Scientists have discovered an ancient animal that carried its young in capsules tethered to the parent’s body like tiny, swirling kites.
The miniscule creature, Aquilonifer spinosus, was an arthropod that lived about 430 million years ago and grew to less than half an inch long. The only known fossil of the animal was found in Herefordshire, England. Its name comes from “aquila,” which means eagle or kite, and the suffix “fer,” which means carry.
“Modern crustaceans employ a variety of strategies to protect their eggs and embryos from predators—attaching them to the limbs, holding them under the carapace, or enclosing them within a special pouch until they are old enough to be released—but this example is unique,” says lead author Derek Briggs, professor of geology and geophysics at Yale University and curator of invertebrate paleontology at the Peabody Museum of Natural History.
“Nothing is known today that attaches the young by threads to its upper surface.”
Nicknamed “The Kite Runner,” after the 2013 book, the fossil shows 10 juveniles at different stages of development connected to the adult. This probably means the adult postponed molting until the juveniles were old enough to hatch; otherwise, they would have been cast aside with the shed exoskeleton.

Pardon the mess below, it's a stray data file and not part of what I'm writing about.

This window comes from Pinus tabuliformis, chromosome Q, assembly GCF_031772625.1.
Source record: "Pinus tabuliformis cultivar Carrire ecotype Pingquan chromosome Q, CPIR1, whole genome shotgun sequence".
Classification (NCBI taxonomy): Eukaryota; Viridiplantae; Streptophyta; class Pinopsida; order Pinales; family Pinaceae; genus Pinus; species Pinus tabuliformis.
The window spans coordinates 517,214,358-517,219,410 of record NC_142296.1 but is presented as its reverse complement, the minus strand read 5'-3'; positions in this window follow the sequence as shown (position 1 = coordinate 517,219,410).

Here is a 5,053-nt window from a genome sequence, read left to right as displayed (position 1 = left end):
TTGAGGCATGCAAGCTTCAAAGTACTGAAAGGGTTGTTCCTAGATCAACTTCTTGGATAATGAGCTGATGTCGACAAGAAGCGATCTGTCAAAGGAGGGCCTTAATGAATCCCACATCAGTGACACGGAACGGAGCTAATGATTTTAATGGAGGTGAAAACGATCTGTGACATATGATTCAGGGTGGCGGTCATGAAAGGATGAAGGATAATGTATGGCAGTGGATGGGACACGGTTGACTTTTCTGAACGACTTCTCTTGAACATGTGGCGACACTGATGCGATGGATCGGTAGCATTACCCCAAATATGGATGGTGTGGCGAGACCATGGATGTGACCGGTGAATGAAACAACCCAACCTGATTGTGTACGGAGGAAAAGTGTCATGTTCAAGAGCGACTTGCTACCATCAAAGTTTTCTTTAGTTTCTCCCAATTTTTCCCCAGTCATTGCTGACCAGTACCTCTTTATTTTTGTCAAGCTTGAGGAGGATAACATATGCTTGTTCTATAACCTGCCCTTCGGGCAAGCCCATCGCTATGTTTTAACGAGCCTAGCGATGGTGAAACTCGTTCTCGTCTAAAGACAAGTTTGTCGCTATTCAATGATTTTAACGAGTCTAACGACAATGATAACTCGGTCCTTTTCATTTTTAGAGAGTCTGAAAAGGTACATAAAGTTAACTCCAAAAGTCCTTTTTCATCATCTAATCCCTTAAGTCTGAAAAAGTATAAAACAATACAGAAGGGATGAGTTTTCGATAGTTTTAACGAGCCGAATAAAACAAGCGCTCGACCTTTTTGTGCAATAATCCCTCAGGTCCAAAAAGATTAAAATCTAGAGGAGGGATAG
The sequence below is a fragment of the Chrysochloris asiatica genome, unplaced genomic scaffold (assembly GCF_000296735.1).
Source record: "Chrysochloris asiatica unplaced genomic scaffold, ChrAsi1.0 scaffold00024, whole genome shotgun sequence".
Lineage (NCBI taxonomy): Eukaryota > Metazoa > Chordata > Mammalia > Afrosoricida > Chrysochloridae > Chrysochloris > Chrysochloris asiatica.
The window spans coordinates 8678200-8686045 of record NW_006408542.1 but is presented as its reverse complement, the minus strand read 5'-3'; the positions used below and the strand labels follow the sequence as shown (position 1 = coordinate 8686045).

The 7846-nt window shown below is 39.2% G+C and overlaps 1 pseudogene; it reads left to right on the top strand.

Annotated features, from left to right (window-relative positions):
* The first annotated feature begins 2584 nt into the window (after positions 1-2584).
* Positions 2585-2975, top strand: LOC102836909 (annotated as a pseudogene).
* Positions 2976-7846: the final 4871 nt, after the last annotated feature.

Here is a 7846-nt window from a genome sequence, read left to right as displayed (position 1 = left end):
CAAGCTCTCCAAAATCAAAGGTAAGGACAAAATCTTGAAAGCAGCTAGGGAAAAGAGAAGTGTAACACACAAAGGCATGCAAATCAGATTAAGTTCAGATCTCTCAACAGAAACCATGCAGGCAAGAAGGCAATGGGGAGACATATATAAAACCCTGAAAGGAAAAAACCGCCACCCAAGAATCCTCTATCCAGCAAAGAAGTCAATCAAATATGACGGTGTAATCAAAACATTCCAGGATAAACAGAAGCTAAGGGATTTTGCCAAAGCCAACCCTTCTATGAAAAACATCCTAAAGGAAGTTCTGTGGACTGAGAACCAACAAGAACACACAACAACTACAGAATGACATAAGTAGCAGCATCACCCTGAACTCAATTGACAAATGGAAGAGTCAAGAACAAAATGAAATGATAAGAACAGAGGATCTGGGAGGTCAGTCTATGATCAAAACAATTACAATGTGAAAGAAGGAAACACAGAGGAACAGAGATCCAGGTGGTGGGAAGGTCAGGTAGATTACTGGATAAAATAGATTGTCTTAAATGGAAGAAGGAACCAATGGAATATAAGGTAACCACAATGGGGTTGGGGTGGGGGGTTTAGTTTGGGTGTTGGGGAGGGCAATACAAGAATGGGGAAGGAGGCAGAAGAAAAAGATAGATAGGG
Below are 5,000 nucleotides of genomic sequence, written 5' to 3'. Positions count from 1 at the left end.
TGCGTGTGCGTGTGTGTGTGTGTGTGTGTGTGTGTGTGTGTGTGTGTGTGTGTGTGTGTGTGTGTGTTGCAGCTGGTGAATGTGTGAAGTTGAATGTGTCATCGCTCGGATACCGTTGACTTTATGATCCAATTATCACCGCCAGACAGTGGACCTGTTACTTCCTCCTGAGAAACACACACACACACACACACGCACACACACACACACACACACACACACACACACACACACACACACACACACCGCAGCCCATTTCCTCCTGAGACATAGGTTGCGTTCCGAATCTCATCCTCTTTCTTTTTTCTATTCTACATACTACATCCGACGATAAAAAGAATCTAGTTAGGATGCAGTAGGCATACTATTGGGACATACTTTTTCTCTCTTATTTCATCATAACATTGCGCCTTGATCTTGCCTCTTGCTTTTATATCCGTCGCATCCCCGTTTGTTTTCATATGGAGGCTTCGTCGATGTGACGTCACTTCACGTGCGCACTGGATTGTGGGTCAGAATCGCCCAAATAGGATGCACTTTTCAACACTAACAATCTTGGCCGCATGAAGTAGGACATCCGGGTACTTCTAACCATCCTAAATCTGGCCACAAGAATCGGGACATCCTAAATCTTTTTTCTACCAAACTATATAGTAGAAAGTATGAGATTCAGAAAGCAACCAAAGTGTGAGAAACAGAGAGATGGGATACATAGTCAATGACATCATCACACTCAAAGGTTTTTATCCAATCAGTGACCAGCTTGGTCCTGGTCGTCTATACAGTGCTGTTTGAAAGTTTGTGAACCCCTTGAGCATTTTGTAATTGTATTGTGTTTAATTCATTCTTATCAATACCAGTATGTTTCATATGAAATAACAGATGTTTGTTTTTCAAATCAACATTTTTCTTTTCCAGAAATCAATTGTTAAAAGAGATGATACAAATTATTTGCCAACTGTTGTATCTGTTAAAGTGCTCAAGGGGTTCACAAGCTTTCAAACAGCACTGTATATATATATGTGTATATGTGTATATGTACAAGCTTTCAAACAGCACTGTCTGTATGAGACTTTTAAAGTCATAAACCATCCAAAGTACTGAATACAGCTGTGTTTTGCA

The adult specimen’s head is eyeless and covered by a shield-like structure. It lived on the sea floor during the Silurian period with a variety of other animals including sponges, brachiopods, worms, snails, and other mollusks, a sea spider, a horseshoe crab, various shrimp-like creatures, and a sea star. The juvenile pouches, attached to the adult by slender, flexible threads, look like flattened lemons.
The researchers considered the possibility that the juveniles were parasites feeding off a host, but decided it was unlikely because the attachment position would not be favorable for accessing nutrients.
“We have named it after the novel by Khalid Hosseini due to the fancied resemblance of the juveniles to kites,” Briggs says. “As the parent moved around, the juveniles would have looked like decorations or kites attached to it. It shows that arthropods evolved a variety of brooding strategies beyond those around today—perhaps this strategy was less successful and became extinct.”
The researchers were able to describe Aquilonifer spinosus in detail thanks to a virtual reconstruction. They reconstructed the animal and the attached juveniles by stacking digital images of fossil surfaces revealed by grinding away the fossil in tiny increments.
Researchers from the University of Oxford, the University of Leicester, Imperial College London, and Oxford University Museum of Natural History are coauthors of the study in the Proceedings of the National Academy of Sciences.
The Yale Peabody Museum of Natural History, the Natural Environmental Research Council, the John Fell Oxford University Press Fund, and the Leverhulme Trust funded the work.
Source: Yale University